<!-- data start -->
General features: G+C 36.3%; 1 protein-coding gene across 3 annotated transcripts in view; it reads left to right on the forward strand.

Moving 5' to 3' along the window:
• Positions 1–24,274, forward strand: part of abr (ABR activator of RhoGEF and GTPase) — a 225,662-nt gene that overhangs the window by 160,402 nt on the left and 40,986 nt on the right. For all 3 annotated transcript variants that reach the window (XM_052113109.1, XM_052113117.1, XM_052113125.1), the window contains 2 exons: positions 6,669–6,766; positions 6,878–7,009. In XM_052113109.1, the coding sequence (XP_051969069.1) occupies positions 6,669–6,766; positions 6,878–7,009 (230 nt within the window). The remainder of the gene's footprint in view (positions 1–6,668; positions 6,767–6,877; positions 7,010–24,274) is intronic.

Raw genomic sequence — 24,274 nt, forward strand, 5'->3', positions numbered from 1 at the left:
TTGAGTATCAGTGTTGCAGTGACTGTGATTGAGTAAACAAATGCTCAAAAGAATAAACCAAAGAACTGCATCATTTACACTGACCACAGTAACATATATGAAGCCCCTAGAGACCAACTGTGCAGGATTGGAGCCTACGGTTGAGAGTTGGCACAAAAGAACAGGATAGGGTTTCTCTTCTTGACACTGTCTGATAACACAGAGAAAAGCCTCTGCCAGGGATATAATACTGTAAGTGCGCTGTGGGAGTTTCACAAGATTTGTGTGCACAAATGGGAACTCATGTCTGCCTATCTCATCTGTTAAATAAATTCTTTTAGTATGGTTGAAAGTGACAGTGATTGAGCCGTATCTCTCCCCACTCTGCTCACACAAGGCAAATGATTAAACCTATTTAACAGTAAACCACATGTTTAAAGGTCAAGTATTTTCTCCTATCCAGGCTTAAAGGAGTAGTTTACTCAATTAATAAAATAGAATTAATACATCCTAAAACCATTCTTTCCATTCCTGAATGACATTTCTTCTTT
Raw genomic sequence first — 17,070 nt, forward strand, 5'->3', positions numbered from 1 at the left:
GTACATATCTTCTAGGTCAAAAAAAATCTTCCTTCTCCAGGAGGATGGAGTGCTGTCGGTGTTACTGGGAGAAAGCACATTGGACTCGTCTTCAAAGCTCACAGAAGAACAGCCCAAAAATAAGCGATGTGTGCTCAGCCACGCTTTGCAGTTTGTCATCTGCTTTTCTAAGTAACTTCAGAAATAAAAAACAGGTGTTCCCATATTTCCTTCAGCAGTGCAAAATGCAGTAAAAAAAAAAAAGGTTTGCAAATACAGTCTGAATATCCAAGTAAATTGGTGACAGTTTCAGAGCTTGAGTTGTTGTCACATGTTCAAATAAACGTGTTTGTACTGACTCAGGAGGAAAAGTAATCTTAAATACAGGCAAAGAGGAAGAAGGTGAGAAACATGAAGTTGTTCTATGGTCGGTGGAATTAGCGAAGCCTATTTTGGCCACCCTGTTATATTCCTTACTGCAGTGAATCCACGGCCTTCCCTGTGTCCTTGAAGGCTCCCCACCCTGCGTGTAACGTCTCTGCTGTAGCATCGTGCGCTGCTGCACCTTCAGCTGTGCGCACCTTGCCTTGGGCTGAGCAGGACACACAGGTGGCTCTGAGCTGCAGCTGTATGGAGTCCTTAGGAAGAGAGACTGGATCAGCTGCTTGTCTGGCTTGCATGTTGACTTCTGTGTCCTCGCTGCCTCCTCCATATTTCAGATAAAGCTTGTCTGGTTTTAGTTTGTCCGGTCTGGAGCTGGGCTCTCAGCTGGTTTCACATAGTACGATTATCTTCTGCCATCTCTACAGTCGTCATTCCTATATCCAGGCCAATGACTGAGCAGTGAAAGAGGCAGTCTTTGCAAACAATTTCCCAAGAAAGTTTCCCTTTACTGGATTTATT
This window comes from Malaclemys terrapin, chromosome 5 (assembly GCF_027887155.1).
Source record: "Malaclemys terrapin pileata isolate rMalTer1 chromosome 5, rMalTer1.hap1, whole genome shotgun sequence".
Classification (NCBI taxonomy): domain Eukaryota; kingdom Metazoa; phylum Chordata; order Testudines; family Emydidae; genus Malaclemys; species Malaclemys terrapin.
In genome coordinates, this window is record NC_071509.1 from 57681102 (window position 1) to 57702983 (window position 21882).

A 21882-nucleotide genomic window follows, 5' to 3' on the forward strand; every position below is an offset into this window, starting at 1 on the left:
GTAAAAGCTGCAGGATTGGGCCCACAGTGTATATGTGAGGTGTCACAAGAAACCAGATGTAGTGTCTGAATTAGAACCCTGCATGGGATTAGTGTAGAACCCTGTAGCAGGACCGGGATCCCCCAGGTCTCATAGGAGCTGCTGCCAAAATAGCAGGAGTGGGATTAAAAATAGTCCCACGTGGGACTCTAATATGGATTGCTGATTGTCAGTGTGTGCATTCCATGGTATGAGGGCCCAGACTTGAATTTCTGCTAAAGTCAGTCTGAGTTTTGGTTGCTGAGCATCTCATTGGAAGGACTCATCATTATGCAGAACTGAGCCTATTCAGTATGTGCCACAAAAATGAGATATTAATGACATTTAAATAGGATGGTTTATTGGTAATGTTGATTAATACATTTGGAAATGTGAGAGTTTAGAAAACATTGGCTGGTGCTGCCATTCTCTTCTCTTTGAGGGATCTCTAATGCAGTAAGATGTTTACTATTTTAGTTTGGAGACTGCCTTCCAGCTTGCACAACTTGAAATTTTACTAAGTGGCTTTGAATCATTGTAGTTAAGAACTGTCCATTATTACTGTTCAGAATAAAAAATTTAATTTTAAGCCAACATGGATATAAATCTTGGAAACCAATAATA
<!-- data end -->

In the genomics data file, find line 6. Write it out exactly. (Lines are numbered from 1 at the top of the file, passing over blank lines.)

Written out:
Raw genomic sequence first — 17,070 nt, forward strand, 5'->3', positions numbered from 1 at the left: